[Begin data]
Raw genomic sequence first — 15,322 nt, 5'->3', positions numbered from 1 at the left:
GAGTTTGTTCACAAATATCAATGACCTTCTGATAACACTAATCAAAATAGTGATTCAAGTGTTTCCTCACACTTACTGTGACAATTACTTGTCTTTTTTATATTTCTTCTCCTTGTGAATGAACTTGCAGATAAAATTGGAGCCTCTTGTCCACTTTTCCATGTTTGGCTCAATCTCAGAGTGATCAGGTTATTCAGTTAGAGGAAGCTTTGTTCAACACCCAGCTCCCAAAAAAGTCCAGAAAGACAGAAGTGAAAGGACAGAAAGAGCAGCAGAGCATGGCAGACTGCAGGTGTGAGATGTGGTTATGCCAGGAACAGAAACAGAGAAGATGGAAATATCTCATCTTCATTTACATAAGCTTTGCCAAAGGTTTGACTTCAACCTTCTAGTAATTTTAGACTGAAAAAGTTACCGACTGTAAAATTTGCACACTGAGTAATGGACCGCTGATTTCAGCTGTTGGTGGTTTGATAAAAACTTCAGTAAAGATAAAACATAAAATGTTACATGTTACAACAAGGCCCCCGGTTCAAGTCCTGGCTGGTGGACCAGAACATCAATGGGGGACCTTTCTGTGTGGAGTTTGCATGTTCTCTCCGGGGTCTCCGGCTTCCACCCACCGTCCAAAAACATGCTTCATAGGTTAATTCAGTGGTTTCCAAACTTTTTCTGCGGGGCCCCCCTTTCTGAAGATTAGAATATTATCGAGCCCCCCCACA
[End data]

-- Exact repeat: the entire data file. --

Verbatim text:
Raw genomic sequence first — 15,322 nt, 5'->3', positions numbered from 1 at the left:
GAGTTTGTTCACAAATATCAATGACCTTCTGATAACACTAATCAAAATAGTGATTCAAGTGTTTCCTCACACTTACTGTGACAATTACTTGTCTTTTTTATATTTCTTCTCCTTGTGAATGAACTTGCAGATAAAATTGGAGCCTCTTGTCCACTTTTCCATGTTTGGCTCAATCTCAGAGTGATCAGGTTATTCAGTTAGAGGAAGCTTTGTTCAACACCCAGCTCCCAAAAAAGTCCAGAAAGACAGAAGTGAAAGGACAGAAAGAGCAGCAGAGCATGGCAGACTGCAGGTGTGAGATGTGGTTATGCCAGGAACAGAAACAGAGAAGATGGAAATATCTCATCTTCATTTACATAAGCTTTGCCAAAGGTTTGACTTCAACCTTCTAGTAATTTTAGACTGAAAAAGTTACCGACTGTAAAATTTGCACACTGAGTAATGGACCGCTGATTTCAGCTGTTGGTGGTTTGATAAAAACTTCAGTAAAGATAAAACATAAAATGTTACATGTTACAACAAGGCCCCCGGTTCAAGTCCTGGCTGGTGGACCAGAACATCAATGGGGGACCTTTCTGTGTGGAGTTTGCATGTTCTCTCCGGGGTCTCCGGCTTCCACCCACCGTCCAAAAACATGCTTCATAGGTTAATTCAGTGGTTTCCAAACTTTTTCTGCGGGGCCCCCCTTTCTGAAGATTAGAATATTATCGAGCCCCCCCACA